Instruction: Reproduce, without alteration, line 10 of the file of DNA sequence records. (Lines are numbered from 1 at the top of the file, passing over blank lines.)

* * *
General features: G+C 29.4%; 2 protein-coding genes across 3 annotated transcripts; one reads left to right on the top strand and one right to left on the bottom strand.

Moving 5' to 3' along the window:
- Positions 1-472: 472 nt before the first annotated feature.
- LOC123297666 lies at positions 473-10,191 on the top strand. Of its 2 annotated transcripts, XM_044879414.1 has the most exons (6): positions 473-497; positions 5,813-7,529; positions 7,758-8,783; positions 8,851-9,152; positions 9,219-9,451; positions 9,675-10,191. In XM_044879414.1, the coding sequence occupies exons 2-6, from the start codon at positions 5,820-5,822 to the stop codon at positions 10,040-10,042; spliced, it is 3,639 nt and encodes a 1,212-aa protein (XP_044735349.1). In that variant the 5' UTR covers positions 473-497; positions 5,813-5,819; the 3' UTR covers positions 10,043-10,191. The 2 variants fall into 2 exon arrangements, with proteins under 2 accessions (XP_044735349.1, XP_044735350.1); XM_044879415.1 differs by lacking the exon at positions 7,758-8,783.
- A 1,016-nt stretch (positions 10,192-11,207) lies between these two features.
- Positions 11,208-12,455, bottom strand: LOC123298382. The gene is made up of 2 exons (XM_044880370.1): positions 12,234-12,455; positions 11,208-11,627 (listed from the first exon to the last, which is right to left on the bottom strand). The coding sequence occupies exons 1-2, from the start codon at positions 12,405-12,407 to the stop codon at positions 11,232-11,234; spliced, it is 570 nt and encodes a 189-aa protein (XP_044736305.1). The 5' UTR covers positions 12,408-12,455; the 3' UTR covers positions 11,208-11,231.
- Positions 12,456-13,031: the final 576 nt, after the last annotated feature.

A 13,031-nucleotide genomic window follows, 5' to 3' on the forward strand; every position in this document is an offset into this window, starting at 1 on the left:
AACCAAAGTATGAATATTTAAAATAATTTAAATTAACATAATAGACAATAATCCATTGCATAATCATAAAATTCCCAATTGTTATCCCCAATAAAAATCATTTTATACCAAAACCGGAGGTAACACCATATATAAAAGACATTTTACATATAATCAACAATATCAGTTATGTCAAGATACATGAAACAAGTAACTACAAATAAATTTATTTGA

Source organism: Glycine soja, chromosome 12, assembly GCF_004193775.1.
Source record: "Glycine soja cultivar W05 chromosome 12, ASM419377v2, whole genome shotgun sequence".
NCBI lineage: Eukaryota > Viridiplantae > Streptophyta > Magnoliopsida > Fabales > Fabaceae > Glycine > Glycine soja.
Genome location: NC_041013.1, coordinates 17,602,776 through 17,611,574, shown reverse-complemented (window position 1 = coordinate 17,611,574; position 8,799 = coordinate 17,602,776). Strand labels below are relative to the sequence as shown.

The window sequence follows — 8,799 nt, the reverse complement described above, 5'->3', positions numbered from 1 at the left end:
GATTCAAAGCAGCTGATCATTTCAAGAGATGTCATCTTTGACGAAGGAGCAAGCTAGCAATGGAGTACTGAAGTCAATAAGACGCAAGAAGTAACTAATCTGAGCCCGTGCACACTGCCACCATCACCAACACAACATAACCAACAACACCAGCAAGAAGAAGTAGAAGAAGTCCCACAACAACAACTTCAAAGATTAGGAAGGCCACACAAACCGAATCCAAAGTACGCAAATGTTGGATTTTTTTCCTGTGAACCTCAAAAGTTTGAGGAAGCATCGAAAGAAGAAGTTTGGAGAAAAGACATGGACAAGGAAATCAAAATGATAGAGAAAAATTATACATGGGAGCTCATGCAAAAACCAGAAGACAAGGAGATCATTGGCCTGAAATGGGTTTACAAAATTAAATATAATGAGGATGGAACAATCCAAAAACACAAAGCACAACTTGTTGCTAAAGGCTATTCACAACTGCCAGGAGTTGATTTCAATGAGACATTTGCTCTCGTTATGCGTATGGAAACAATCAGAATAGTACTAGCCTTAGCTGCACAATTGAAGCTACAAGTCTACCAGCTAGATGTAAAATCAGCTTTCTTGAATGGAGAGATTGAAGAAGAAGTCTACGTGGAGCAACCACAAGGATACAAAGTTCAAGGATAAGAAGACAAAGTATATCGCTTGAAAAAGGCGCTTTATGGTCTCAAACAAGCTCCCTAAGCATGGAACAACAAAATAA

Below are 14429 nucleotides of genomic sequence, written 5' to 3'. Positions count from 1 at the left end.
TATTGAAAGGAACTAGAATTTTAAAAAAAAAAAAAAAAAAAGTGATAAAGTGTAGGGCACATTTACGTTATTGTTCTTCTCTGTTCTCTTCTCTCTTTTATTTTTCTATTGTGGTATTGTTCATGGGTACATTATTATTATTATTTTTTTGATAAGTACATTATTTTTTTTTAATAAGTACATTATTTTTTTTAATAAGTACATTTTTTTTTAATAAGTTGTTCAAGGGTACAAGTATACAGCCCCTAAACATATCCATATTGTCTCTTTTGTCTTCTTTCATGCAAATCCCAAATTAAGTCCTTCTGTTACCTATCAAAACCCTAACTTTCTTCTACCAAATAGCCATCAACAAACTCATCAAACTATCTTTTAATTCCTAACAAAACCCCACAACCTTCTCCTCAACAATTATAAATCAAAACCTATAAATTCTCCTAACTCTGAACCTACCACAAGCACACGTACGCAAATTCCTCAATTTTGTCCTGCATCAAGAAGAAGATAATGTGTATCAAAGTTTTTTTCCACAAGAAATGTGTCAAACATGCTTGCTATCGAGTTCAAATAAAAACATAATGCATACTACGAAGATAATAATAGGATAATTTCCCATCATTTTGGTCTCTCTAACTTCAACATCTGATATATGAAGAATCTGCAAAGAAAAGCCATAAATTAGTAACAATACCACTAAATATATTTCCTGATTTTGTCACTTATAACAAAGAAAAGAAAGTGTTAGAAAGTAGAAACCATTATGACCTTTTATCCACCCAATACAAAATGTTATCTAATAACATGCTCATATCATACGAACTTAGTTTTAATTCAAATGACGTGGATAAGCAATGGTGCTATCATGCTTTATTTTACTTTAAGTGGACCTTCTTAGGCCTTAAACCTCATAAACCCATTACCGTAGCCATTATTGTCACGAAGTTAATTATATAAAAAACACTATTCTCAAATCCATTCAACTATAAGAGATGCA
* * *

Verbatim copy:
Source organism: Glycine soja, chromosome 12, assembly GCF_004193775.1.